Restaurants For Change

Restaurants For Change

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Local chef Todd Perrin supports Community Food Centres Canada Restaurants for Change

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On October 18, 2017, 92 restaurants in 19 cities across Canada will participate in the fourth annual Restaurants for Change initiative. Proceeds from the dinner service at the designated restaurants – including Mallard Cottage in St. John’s – will support community food programs in low-income communities across the country. 

Chef Todd Perrin of Mallard Cottage has been involved with the initiative since it was established in 2014. Since that time, Restaurants for Change has raised $600,000 for Community Food Centres Canada (CFCC) and its partner organizations. CFCC is a national non-profit group that builds and supports food-focused organizations in low-income areas. While Restaurants for Change has raised hundreds of thousands of dollars for the cause in just a few years, the initiative is about much more than supporting community food programs.

Food Insecurity

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It’s about restaurant owners, chefs and dinner guests and the broader public working to create awareness about the fact that, while we live in a wealthy country, an estimated four million Canadians can’t afford to eat healthy.

Perrin is also speaking out to help create awareness about the importance of a healthy and fair food system.

In a society where sugar-filled pop is often cheaper to buy than milk, millions of Canadians can’t afford to eat healthy.

Food insecurity has a negative effect on people’s physical health as well as their mental health, Perrin said.

While food banks are crucial, he added, eating healthy food surrounded by people you love and feel comfortable with is also important.

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“Food is a right for people, it’s not a privilege… Enjoying a meal is all about socializing… about eating a good meal in a supportive environment… People should be able to enjoy healthy, quality food in various ways,” Perrin said.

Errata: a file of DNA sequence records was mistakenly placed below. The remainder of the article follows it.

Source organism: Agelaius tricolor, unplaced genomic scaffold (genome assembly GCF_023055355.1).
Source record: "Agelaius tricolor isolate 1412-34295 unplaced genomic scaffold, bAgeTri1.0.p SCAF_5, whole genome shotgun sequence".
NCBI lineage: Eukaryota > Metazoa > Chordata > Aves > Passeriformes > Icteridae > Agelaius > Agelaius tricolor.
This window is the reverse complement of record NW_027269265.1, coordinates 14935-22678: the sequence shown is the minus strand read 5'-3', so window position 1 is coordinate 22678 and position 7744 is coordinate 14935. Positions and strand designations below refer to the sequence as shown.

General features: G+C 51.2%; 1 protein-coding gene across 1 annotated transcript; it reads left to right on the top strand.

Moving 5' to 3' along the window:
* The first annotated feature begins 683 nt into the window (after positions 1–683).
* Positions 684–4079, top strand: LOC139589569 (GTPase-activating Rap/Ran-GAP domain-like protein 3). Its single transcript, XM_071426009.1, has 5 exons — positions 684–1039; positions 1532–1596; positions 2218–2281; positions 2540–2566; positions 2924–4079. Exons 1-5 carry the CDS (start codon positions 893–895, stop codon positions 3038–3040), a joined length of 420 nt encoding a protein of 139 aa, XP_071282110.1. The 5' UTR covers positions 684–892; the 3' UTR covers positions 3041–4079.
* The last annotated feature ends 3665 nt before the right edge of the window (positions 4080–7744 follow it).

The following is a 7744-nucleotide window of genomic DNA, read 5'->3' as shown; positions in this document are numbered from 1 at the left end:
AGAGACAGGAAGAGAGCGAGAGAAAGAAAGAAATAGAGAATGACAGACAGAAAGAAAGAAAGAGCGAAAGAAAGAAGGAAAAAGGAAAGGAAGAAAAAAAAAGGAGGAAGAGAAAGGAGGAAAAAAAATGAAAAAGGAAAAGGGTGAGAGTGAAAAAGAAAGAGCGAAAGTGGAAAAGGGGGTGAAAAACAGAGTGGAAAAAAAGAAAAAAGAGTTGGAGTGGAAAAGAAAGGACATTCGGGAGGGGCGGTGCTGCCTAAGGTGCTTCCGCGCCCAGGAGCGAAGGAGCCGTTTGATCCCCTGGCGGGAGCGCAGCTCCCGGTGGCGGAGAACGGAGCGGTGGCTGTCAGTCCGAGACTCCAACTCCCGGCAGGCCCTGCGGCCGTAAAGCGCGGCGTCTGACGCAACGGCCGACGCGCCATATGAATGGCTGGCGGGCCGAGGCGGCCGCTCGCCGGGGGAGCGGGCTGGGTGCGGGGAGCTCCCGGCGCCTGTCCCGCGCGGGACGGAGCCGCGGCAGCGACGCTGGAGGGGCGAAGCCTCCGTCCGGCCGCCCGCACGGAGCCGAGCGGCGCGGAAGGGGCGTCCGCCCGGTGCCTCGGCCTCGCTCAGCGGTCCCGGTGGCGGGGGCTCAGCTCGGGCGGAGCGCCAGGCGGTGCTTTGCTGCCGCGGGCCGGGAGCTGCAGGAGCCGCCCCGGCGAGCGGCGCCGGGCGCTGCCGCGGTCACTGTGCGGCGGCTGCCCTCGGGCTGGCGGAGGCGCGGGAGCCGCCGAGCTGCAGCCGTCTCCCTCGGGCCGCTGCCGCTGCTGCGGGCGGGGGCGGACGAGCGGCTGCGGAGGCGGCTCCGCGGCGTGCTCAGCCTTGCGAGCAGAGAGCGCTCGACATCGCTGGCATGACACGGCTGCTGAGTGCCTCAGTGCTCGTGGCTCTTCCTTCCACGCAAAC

Perrin refers to “industrial agriculture” and “modern food systems” as the most prevalent means of food delivery in this province. When asked about the concept of “farm to table” Perrin said giving people an opportunity to grow their own food or buy locally grown products at a reasonable price is important.

Backward for Forward

“The whole idea around supporting local food and local availability is a massive issue in Newfoundland and Labrador… we produce about ten percent of all the food we consume. So, we are heavily reliant on the transportation system in other places to provide us with food.”

Perrin supports an environment where locally-grown food is more accessible for everyone. “And that feeds into people who are on the margins of society, people who are challenged economically and socially… local food can be very economical and if it’s done right, it’s the best option.”

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Newfoundland has to go backwards in order to go forward, he said. “Modern food systems have taken local food off our plates. It’s not because it’s not good or not feasible. It’s just because of the way the world economy has moved,” he said.

“We have to take control of our food system in this province and realize and recognize that we are on an island in the middle of the Atlantic… So, we have to do things to support our food system here that helps everybody at all levels of society,” he added. Perrin encourages people to make a reservation at Mallard Cottage for Oct. 18.  “We want to support Community Food Centres Canada Restaurants for Change. We are working towards hopefully seeing some of the impacts that group has made across Canada start to have an impact in Newfoundland and Labrador. We want to be part of the change in this province,” he said.

For more information on Restaurants for Change visit www.restaurantsforchange.ca.

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